A couple of weeks ago I had written an article on Do you need an MBA? It seems to have had an impact on the CAT aspirants this year.
According to an article in the Mint, the number of MBA aspirants appearing for the CAT is down by almost 76,000 since 2008. The trend is similar for other aspirants in other entrance exams like XAT and SNAP.
Why is this happening? I did some analysis and came up with three reasons.
1. The Economic downturn offers safety
In the West an economic downturn sees more people enrolling themselves for higher studies. But in India it is the opposite.
More people put off plans for higher studies and instead concentrate on holding on to their jobs. As most Indian corporates are averse to laying people off (no matter what the situation), employees have to just show up for work to be able to keep their jobs.
Having a job is seen as being more secure than scouting for one in a downturn.
In the West, companies are not averse to laying people off during a downturn and hence to avoid this eventuality most people take the opportunity to go on unpaid sabbaticals (or plain quit their jobs) to pursue higher studies including MBA.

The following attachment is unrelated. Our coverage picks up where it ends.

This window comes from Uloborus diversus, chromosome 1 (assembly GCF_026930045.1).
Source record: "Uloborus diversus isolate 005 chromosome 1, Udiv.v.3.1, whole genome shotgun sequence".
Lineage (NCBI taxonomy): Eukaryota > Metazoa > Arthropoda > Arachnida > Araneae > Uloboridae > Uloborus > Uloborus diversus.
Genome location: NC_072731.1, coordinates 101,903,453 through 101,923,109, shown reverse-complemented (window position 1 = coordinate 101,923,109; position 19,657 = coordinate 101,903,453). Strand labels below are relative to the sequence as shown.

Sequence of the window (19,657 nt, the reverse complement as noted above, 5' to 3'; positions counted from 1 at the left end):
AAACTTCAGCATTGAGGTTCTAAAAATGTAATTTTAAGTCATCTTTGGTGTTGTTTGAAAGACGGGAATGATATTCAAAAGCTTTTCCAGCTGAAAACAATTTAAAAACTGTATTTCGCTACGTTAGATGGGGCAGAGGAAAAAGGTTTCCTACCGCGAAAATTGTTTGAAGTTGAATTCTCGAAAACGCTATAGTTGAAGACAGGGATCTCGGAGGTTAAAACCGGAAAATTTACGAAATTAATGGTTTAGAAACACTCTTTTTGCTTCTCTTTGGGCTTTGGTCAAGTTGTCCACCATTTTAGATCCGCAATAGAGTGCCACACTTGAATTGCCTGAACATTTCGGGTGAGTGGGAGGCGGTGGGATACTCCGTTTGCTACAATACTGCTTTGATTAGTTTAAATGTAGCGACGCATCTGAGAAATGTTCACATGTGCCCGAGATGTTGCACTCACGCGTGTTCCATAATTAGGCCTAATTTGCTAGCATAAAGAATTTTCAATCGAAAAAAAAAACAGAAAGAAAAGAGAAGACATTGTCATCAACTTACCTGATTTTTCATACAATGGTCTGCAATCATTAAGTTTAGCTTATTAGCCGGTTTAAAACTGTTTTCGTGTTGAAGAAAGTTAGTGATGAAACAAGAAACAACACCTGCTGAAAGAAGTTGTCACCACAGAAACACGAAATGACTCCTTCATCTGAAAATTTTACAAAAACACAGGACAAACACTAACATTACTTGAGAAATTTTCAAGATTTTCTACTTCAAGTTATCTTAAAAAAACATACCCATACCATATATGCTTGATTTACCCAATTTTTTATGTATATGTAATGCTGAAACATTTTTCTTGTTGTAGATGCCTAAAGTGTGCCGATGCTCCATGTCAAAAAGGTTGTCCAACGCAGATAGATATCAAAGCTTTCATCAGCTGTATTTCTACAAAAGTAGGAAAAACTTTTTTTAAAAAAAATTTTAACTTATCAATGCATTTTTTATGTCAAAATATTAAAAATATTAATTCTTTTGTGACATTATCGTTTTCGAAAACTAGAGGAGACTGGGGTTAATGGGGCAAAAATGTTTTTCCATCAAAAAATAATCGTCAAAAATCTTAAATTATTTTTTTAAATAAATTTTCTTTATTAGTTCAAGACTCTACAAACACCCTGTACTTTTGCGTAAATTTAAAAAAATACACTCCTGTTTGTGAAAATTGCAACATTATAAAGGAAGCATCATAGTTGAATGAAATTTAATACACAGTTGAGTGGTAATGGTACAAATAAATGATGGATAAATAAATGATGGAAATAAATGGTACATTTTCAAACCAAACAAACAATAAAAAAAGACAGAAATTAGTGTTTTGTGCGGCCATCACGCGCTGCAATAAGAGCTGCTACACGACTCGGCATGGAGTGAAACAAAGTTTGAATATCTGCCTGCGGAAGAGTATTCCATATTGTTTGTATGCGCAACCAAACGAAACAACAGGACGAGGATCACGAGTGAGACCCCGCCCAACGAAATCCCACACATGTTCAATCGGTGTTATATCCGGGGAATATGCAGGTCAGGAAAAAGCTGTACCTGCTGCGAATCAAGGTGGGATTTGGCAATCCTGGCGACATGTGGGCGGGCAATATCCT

2. MBA placements are difficult during a downturn
In the West most B-schools do not guarantee placements and students have to hunt on their own for opportunities. As a result they spend a lot of time networking with corporates, attending conferences and going to other countries to get international experience so as to improve their chances of getting a job. This also exposes them to real challenges and opportunities.
In India, most B schools guarantee placements. So all the student has to do is show up on campus, attend classes and focus on academics.
The job of finding a job is handled by the institute, aided by bodies like the campus recruitment cell or placements cell. Most students in Indian are not familiar with networking or connecting with corporates outside of campus.
During a downturn students are not confident of the institute’s ability to find them appropriate jobs and hence prefer not enrolling for the course. Additionally, as most CAT aspirants don’t have work experience (unlike their peers in the West), they usually don’t have any professional networks to tap into for opportunities.
3. Lack of entrepreneurship
Entrepreneurship is not high on an Indian MBA’s radar of job opportunities. But this is one of the key factors considered by students in the west.
Typically 30-40 % of B-school aspirants in the West accept job offers either with a startup or start a new venture on their own.
Facebook and Google are among the best examples of how companies were started from campuses. In India, although entrepreneurship is catching up, most B school students still prefer corporates hiring them in order to justify their investment (time and money) in B school.
Do you agree with my possible reasons? Please share your views.